A high-level investigation report by some of Britain's leading scientists have supported the use of primates in medical research to improve human health and reduce deaths from disease. But only if no alternatives were available - they added.
While speaking on the use of primates, Lead author of the report, Sir David Weatherall, said that 'In some cases primates are essential to answer scientific questions because other animals such as mice and rats are too different from humans.' Weatherall and a team of scientists took 18 months to complete the report.
Sir David explained: "There is a scientific case for careful, meticulously regulated non-human primate research, at least for the foreseeable future, provided it is the only way of solving scientific or medical questions and high standards of welfare are maintained."
Using monkeys will be critical for further breakthroughs in a range of medical fields, from the development of vaccines against mass killers such as HIV and malaria to the basic understanding of brain disorders such as Parkinson's and Alzheimer's, the report says. He also stressed that the use of primates should be judged on case-by-case basis apart from considering other methods including cellular and molecular research, computer modelling and using animals such as transgenic mice etc.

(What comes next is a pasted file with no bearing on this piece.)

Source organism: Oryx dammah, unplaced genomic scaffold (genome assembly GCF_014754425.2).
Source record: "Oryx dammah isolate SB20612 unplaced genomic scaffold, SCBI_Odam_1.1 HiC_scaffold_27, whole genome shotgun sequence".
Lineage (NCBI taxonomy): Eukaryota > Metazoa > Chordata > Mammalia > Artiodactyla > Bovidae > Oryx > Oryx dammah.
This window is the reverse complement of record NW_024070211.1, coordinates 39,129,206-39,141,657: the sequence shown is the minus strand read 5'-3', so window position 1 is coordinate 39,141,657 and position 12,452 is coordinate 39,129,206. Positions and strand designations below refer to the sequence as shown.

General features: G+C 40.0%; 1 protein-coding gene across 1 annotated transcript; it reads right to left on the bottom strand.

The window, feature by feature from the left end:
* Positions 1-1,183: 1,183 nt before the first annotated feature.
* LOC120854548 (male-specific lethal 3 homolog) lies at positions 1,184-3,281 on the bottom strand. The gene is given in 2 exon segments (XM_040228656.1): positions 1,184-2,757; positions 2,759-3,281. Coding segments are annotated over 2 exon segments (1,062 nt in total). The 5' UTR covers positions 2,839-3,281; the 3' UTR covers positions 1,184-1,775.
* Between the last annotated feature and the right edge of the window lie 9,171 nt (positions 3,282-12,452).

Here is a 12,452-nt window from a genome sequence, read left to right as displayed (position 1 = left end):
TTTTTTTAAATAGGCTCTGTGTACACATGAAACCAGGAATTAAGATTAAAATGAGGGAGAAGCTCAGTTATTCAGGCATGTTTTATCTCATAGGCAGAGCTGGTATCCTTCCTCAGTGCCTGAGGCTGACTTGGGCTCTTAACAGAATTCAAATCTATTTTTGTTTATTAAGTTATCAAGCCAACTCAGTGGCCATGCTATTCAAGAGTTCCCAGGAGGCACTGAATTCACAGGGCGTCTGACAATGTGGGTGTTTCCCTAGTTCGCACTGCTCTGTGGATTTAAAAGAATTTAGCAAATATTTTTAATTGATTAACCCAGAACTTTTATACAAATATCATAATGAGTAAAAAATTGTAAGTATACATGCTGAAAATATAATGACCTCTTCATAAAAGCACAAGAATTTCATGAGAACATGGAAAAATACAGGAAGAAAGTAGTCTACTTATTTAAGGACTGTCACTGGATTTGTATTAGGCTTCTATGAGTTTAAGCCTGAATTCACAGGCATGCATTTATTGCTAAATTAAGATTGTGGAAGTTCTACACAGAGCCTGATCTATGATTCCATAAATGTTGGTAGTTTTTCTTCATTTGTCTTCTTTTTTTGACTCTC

Animals rights extremists have protested against the use of animals in experiments and have targeted research organisations, universities and drug companies, threatening violence against anyone involved.
Despite the report's emphasis on the more-humane treatment of monkeys and on the development of alternatives, it failed to satisfy anti-vivisectionist groups, which want to ban or phase out the use of monkeys.
About 3,500 primates, mainly monkeys such as macaques, are used for scientific research in Britain each year. The number is similar in France, Canada and Germany. No great apes have been used for research in Britain since 1986.
Of the 3,500, about 400 monkeys are used in basic research and the rest are used by the pharmaceutical industry to test new drugs.
But the Dr Hadwen Trust, a non-animal medical research charity in Britain, described the report as short-sighted, uninspired and misguided. "The report seriously underplays the importance of non-animal research methods," said Dr Gill Langley, the charity's science director.